Mössbauer, X-ray and Magnetic Studies of Black Sand from the Italian Mediterranean Sea


The study of natural magnetic sands is instrumental to investigate the geological aspects of their formation and of the origin of their territory. In particular, Mossbauer spectroscopy provides unique information on their iron content and on the oxidation state of iron in their mineral composition. The Italian coast on the Mediterranean Sea near Rome is known for the presence of highly magnetic black sands of volcanic origin. A study of the room temperature Mossbauer spectrum, powder X-ray diffraction, energy dispersive X-ray spectroscopy, and magnetic measurements of a sample of black magnetic sand collected on the seashore of the town of Ladispoli is performed. This study reveals magnetite as main constituent with iron in both tetrahedral and octahedral sites. Minor constituents are the iron minerals hematite and ilmenite, the iron containing minerals diopsite, gossular, and allanite, as well as ubiquitous sanidine, quartz, and calcite.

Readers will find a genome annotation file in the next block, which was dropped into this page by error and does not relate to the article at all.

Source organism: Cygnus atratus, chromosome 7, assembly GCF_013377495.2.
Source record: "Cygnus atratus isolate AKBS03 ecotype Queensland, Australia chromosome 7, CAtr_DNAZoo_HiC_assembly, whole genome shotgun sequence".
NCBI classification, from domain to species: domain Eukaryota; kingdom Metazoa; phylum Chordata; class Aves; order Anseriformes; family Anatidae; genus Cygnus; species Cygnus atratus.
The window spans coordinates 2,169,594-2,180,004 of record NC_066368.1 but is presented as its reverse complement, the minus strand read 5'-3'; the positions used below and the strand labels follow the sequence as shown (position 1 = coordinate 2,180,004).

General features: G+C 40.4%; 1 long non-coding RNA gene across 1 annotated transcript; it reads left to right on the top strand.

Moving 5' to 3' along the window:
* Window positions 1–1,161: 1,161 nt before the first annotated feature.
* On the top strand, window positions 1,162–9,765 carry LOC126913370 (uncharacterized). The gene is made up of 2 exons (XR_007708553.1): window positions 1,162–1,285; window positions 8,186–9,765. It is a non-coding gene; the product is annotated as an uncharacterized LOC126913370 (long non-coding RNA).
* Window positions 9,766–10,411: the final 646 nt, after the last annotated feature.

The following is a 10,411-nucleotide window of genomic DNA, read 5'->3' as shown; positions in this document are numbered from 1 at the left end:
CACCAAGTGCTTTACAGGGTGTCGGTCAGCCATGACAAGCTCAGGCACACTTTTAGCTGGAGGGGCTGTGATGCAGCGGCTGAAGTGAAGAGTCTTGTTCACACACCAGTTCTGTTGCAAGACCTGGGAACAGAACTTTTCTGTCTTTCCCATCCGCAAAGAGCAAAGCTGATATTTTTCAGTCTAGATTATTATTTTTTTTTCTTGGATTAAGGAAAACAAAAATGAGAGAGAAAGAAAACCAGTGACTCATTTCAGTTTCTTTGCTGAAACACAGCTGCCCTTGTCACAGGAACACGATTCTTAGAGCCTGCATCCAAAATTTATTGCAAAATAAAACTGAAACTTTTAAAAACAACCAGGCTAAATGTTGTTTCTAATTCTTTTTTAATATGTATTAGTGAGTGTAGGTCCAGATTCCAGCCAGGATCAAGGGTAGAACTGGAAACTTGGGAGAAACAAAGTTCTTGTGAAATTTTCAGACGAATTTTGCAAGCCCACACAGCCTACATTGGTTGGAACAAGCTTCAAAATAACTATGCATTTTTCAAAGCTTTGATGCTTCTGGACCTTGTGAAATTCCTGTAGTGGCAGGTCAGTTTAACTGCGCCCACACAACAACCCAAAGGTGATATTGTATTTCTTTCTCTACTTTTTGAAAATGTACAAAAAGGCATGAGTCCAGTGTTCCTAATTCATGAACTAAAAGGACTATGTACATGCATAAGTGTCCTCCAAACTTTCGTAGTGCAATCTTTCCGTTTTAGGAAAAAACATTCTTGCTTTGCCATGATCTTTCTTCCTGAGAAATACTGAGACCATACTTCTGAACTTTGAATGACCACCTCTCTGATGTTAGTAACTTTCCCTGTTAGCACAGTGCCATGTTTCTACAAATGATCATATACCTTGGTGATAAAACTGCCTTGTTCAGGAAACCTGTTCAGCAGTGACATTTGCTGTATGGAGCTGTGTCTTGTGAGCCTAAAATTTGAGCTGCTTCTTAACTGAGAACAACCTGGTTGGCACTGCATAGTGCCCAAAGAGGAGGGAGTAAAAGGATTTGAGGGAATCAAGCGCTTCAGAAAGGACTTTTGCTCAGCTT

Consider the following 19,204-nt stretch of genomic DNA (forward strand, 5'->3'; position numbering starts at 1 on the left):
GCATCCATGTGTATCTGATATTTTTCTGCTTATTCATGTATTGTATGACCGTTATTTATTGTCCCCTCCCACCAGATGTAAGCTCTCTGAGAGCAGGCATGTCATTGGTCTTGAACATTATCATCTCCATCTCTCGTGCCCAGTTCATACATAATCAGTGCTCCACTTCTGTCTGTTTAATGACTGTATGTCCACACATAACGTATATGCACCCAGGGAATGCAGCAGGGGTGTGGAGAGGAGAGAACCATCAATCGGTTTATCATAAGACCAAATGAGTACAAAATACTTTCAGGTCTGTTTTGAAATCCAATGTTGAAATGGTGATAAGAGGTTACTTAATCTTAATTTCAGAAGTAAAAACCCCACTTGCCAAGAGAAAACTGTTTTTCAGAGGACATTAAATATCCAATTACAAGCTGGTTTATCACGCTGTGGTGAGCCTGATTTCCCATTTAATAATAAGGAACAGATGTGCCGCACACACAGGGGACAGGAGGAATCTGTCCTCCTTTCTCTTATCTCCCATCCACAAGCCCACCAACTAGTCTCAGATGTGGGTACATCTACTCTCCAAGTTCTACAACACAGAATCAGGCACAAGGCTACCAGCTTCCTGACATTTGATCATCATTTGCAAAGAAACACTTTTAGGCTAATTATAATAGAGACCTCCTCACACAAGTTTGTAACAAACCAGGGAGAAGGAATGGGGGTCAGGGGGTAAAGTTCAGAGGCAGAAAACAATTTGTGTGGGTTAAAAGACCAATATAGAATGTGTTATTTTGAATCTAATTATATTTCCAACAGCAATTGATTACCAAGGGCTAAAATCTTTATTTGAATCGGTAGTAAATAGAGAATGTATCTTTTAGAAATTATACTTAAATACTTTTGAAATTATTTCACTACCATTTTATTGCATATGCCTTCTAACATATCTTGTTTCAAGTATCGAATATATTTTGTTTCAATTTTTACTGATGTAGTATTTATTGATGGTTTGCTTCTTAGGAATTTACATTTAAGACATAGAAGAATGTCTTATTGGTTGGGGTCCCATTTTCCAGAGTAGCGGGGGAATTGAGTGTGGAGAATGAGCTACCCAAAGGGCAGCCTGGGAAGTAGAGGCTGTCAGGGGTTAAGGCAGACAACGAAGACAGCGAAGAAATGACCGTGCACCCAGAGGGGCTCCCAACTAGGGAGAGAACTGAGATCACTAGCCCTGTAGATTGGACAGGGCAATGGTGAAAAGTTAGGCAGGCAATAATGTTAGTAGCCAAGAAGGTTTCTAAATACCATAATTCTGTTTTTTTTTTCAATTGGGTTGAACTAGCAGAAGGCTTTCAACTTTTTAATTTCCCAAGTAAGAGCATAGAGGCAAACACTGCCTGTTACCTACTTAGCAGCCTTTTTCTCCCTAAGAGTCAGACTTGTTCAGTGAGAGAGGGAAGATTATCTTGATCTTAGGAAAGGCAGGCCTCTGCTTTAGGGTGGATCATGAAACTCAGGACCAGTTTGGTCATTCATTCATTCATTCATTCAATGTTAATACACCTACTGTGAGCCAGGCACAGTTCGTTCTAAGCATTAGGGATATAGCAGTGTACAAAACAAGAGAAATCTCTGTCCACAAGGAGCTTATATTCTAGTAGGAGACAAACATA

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S. Braccini, O. Pellegrinelli and K. Krämer, "Mössbauer, X-ray and Magnetic Studies of Black Sand from the Italian Mediterranean Sea," World Journal of Nuclear Science and Technology, Vol. 3 No. 3, 2013, pp. 91-95. doi: 10.4236/wjnst.2013.33016.

Conflicts of Interest

The authors declare no conflicts of interest.


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